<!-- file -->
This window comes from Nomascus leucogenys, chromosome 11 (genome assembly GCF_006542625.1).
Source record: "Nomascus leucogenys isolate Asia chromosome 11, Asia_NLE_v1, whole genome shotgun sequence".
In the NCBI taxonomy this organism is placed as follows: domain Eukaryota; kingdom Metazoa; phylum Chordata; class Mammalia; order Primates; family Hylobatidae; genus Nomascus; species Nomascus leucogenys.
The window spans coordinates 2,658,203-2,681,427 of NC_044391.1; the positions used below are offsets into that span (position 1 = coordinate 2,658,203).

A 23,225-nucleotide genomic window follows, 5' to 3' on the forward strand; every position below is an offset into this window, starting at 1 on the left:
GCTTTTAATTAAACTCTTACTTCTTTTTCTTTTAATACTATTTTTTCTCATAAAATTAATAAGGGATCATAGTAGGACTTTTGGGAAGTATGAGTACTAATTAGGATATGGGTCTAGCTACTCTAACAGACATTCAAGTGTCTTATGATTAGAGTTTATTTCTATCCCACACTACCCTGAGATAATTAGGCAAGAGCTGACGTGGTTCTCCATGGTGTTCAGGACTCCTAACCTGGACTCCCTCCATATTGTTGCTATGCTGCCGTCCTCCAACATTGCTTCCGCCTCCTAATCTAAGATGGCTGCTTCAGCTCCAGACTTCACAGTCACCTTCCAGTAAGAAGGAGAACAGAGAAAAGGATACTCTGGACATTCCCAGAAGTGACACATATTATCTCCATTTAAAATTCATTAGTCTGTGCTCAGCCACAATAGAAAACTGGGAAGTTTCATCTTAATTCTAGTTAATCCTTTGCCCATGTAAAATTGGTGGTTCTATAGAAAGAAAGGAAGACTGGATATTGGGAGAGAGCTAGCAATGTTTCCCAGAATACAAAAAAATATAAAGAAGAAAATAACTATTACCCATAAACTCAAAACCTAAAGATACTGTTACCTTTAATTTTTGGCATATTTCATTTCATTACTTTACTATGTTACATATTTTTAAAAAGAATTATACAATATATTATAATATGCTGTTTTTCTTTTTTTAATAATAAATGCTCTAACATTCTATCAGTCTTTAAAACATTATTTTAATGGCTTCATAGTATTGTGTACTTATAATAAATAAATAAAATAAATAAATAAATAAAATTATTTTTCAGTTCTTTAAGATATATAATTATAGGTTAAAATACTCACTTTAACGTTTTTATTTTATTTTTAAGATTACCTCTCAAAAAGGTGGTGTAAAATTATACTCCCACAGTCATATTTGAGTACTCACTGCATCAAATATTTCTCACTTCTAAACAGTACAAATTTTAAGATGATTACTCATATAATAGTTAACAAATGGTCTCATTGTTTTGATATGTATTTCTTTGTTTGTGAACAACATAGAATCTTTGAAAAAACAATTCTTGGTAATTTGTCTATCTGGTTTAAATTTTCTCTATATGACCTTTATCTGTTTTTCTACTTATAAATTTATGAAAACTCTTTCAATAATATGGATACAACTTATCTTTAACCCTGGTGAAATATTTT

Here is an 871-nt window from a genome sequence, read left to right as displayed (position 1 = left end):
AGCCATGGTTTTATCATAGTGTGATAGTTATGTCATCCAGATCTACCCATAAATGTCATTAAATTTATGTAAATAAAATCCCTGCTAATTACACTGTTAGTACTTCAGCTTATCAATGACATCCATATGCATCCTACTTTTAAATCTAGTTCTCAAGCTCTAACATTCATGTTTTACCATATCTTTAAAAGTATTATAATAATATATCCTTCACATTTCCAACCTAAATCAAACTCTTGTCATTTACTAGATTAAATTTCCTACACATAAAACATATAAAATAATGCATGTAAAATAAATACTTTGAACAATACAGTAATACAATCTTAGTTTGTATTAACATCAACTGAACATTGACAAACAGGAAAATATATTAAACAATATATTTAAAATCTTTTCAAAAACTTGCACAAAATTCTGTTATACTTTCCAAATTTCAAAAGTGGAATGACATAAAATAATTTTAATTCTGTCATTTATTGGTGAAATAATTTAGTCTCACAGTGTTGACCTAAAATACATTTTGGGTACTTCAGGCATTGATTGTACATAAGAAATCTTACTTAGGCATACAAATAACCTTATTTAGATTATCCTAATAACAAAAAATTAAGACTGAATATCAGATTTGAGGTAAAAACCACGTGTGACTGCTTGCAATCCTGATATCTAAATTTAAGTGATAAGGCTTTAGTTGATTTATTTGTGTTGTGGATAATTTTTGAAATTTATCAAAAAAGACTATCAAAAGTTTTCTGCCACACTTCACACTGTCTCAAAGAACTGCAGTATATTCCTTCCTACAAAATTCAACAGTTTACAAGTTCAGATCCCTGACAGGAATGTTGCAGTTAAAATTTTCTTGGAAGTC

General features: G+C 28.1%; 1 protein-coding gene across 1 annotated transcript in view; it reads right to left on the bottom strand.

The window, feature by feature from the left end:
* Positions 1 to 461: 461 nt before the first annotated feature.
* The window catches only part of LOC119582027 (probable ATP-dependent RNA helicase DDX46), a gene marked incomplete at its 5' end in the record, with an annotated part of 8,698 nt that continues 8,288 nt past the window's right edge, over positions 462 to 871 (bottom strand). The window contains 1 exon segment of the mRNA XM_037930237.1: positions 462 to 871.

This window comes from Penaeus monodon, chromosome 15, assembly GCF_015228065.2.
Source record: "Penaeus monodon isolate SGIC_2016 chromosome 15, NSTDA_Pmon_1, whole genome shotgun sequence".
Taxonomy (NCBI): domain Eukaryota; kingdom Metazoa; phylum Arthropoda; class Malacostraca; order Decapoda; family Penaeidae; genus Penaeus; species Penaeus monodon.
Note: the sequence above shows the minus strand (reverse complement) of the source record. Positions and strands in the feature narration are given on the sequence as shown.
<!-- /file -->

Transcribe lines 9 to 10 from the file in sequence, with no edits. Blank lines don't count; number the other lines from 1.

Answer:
General features: G+C 28.1%; 1 protein-coding gene across 1 annotated transcript in view; it reads right to left on the bottom strand.

The window, feature by feature from the left end: